A commonly asked question posed by many growers is, “Does it pay to apply a fungicide to my wheat?”  This question is particularly important with recent reductions in commodity prices.  Fungicide applications are useful in protecting wheat from fungal diseases affecting the foliage and head.  Commonly encountered diseases include the residue-borne members of the Leaf Blotch Complex (Tan Spot, Stagonospora leaf and glume blotch, Septoria (speckled) leaf blotch), as well as Fusarium head blight, leaf rust, powdery mildew, and stripe rust.  Although these diseases differ in many ways, they all have similar effects on the plant in that they can reduce grain fill and quality if a susceptible variety is planted and conditions favor disease.  In small grain production, the most important tissues involved in providing carbohydrates to support grain fill include the flag leaf (45%), upper leaf sheath (25%) and glumes (25%).  Thus, if a fungicide is applied, you will likely get the most “bang for your buck” by applying a labeled product between flag leaf emergence (FGS 8) and flowering (FGS 10.5.1-FGS 10.5.1 + 6 days).  However, the likelihood that a fungicide will pay is dependent on many factors, including environment, disease present, arrival of disease, disease pressure, and variety.  University of Delaware Master’s student and Kent County, Delaware Agricultural Agent, Phillip Sylvester has conducted a set of replicated studies to better understand fungicide utility and profitability under Mid-Atlantic growing conditions.

The study consisted of 5 commonly used fungicides (Tilt, Quilt Xcel, Priaxor, Stratego YLD, Prosaro) applied to FS 815 wheat according to Table 1.   An untreated control was used as a reference and each treatment was replicated six times per site.  In 2015 four sites were planted and in 2015 six sites were planted.  VA, MD, DE, and S. PA were included.   Treatments were applied at labeled rates at either FGS 8 (flag leaf) FGS 10.5.1 (Flower-Prosaro only) or a combination of  FGS 5 (greenup) and FGS 8 OR FGS 10.5.1.

Plants were rated for disease in the canopy over the course of the growing season.  A final disease rating was made on the flag leaf and glumes at soft dough.  Yield and test weights were determined.  Phillip obtained average application costs by surveying multiple distributors and custom applicators in the region.  Then, the overall profitability, or net returns, for each program averaged across all sites and years was determined.  In addition, the percentage of times that a particular treatment produced a yield benefit sufficient to cover application costs was determined.  Net return data were assessed at $3.00, $4.00, and $5.00 per bushel.  Phillip saw a diverse range of environments between sites and years, ensuring a wide, diverse set of observations.  Diseases observed, in order of frequency, included :  Leaf blotch complex, Glume blotch, powdery mildew, Fusarium head blight, and rust.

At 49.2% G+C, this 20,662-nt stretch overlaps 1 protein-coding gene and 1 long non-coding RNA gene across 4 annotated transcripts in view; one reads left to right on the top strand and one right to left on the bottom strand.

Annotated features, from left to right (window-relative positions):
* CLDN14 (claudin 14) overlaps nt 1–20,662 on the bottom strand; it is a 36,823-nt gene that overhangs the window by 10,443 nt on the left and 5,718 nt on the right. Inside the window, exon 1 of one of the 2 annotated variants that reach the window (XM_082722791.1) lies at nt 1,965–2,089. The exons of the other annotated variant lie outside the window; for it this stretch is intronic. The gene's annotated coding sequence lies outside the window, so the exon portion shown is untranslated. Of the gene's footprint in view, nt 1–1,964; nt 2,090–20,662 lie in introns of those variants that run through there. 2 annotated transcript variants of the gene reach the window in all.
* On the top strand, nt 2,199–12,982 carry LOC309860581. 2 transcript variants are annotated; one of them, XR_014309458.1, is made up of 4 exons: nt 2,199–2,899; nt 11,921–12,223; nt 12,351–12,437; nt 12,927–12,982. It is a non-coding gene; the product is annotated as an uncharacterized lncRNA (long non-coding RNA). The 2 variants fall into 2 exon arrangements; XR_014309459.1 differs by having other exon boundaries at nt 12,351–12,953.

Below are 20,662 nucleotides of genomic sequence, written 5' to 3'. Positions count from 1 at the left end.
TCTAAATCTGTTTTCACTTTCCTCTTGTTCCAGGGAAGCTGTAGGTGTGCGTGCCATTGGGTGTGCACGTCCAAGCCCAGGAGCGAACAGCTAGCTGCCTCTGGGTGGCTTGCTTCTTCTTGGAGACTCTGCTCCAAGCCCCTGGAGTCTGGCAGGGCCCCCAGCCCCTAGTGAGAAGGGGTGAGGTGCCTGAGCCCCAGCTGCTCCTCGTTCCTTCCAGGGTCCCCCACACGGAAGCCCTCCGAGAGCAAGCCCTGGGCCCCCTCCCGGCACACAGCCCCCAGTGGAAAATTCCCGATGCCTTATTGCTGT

Overall the data showed that any fungicide product or program can result in a yield increase relative to an untreated control (Table 2), with programs increasing average yields between roughly 3-9 bushels per acre.  However, profitability and yield increase were not related, particularly at the lower commodity prices tested.  In general, the data showed that applications at flowering (FGS 10.5.1) which are geared towards protecting the glumes and head, were just as efficacious as flag leaf applications in terms of protecting yield.  This is likely because many of the diseases we encounter do not reach the flag leaf until after heading in many cases and, as mentioned earlier, the majority of the carbohydrates for grain fill are derived from tissues above the flag leaf.  Consequently, the FGS 5 applications in many instances were less profitable than a single application at FGS 8 or FGS 10.5.1 (Table 2).  Applications made at only FGS 8 will not be efficacious against glume blotch or FHB.

Table 2. Net returns for 13 fungicides tested in 2015 and 2016 season. Figure not for reuse without permission.

 

Data also indicated that the likelihood of a fungicide application paying for itself varied for programs, but even at high commodity prices, returns are not a sure thing (Table 3).    In sum, fungicides can be useful in Mid-Atlantic wheat production, but overall profitability is influenced by many factors.  Multiple fungicide applications may not be profitable in many instances, especially under low commodity prices.  Protection of the flag leaf, upper sheath, and glumes is critical to maintaining yield and applications targeting FGS 8 or FGS 10.5.1 are most likely to provide a beneficial yield response.

Table 3. Percentage of instances fungicide programs protected sufficient yields relative to untreated checks to cover application costs. Figure not for reuse without permission.

 

As always, growers need to pay attention to labels and only apply fungicides labeled for application at a given timing.  Also note that fungicides containing a group 11 (Strobilurin) mode of action have been shown to increase vomitoxin, produced by Fusarium head blight, in many instances.  Application of Strobilurins after FGS 8 is not recommended for this reason.